One of the conceits of Capitol politicians – much on display during this election year – is that they finally balanced the state budget after years of deficits.
Gov. Jerry Brown is especially prone to making the claim, particularly when he grants audiences, as he often does, to out-of-state journalists who don’t know better.
It simply isn’t true, or at least isn’t when one looks at the state’s finances holistically, rather than piecemeal.
To Brown, et al, the budget is balanced because it provides enough money to pay the obligations that he and the Legislature choose to pay. But when what they choose not to pay is included, the budget is billions, even tens of billions, of dollars out of balance.
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They choose, for instance, not to include a $70-plus billion shortfall in the trust fund that pays teachers’ pensions. The California State Teachers’ Retirement System says it needs another $4.5 billion a year to cover the unfunded liability that’s growing by $20 million a day.
No one questions that number, and the money must come from the state, from school districts that get most of their money from the state, or from teachers themselves.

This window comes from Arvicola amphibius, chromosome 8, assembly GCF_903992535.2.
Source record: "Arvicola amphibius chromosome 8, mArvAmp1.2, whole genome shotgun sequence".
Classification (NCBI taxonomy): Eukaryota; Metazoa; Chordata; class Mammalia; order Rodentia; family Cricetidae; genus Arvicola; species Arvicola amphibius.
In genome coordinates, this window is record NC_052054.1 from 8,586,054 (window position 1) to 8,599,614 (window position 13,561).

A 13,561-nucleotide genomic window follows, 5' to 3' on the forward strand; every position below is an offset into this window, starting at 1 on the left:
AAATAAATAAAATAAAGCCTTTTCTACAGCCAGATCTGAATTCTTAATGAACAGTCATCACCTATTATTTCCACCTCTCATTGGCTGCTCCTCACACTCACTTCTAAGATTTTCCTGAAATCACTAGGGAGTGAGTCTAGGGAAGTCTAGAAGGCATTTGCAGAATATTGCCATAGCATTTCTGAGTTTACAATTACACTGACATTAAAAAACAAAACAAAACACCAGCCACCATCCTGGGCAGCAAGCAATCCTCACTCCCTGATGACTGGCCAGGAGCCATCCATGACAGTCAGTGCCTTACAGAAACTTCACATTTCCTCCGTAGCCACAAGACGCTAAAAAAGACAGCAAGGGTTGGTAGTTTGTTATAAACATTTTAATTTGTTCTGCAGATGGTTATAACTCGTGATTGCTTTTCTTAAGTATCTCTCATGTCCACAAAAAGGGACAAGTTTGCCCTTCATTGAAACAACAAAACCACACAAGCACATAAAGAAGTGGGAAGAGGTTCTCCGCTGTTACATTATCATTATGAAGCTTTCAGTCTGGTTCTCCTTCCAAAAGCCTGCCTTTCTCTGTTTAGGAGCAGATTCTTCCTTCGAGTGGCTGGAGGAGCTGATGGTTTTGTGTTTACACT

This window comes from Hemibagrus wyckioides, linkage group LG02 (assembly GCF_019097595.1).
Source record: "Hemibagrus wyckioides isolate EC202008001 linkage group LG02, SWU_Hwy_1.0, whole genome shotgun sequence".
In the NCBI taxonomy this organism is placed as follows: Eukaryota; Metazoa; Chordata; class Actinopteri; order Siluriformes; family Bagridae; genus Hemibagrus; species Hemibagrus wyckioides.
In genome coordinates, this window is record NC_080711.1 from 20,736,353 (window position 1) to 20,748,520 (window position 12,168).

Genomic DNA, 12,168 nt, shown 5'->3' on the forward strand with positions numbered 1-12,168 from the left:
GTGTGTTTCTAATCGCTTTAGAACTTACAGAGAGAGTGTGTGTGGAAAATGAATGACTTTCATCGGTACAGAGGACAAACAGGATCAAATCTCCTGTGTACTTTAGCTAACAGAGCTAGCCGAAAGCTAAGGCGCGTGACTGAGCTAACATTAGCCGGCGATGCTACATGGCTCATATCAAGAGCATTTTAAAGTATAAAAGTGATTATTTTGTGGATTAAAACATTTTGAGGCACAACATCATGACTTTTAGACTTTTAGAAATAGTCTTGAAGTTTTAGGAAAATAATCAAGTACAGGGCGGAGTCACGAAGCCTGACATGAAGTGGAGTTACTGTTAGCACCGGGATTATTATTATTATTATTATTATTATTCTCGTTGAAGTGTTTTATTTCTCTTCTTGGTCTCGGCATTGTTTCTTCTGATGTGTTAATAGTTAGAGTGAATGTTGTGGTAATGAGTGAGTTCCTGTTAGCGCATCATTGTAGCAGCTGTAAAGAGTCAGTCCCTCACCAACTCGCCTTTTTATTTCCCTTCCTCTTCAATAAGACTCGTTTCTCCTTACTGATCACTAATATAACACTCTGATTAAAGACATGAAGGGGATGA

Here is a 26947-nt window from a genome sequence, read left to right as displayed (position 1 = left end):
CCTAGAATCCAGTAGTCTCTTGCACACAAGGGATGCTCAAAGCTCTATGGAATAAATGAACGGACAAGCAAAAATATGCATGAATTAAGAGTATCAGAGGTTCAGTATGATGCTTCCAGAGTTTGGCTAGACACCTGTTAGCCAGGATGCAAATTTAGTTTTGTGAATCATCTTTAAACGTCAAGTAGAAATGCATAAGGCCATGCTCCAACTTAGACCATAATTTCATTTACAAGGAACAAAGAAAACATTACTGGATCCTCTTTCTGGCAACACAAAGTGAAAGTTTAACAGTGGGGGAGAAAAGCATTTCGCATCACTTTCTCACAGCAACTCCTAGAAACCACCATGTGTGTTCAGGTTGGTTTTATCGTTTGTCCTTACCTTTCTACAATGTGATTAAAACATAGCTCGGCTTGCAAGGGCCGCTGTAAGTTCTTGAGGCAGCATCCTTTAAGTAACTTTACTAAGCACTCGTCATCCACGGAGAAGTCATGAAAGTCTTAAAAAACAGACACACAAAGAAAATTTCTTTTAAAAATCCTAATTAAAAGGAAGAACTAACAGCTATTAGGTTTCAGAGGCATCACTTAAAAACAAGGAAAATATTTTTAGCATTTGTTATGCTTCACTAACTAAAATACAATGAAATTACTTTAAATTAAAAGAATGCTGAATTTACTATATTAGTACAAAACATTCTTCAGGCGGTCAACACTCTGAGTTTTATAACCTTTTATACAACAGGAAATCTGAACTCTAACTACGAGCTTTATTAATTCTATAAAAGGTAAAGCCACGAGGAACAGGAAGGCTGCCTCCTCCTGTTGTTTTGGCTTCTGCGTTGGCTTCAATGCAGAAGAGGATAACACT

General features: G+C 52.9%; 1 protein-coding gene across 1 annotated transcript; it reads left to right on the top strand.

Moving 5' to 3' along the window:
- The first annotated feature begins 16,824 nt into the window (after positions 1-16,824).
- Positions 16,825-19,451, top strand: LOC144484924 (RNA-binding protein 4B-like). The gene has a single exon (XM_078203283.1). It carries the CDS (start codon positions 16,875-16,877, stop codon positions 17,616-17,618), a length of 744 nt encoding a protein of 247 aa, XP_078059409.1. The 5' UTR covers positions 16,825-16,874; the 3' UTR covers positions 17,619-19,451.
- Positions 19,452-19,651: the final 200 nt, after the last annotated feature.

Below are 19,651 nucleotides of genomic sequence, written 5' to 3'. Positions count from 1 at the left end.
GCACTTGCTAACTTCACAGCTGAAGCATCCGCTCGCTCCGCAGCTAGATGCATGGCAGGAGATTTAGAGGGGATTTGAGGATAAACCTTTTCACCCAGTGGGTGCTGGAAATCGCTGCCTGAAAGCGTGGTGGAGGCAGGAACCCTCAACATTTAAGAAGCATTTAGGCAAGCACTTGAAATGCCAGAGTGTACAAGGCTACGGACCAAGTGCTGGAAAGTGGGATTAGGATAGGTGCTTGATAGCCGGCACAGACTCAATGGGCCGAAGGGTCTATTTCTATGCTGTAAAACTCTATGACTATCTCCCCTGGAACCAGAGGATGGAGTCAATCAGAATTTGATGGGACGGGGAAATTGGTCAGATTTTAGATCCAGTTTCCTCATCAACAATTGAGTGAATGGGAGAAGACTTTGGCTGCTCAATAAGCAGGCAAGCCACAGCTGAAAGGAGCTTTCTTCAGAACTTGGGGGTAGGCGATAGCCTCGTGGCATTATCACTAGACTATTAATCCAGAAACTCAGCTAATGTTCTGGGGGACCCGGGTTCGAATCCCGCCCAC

They also choose not to include a $60-plus billion unfunded liability for the health care of retired state employees and there’s really no way for that debt to be shared. It will be paid, sooner or later, from the state budget – and it, too, is growing by the day.
There’s also an unfunded liability of some dimensions for state workers’ pensions.
The state Department of Transportation has revealed another mounting debt that’s being ignored – deferred maintenance of the 50,000 lane-miles of state highways. California has some of the nation’s worst pavement conditions as 35 million vehicles run up 300 billion miles of pavement-beating travel each year.
Over the last four years, $3.9 billion has been spent on long-neglected highway maintenance and reconstruction projects, mostly from bonds and federal “stimulus” grants. However, the state’s own plan says $2.8 billion is needed each year, only a quarter of which is being budgeted.
Add it all up, and California is ignoring at least $10 billion a year in debt payments that current politicians are avoiding but that their successors and taxpayers will have to shoulder at some point.
That doesn’t count, by the way, the billions of extra dollars in constitutionally protected spending for school aid and payments to counties for realignment of criminal justice and other programs that are being financed through temporary increases in sales and income taxes.
What happens when those taxes expire in a few years, but the spending obligations lodged in the state constitution continue?
A balanced budget? California is like a family that makes minimum credit card bill payments and ignores its mortgage.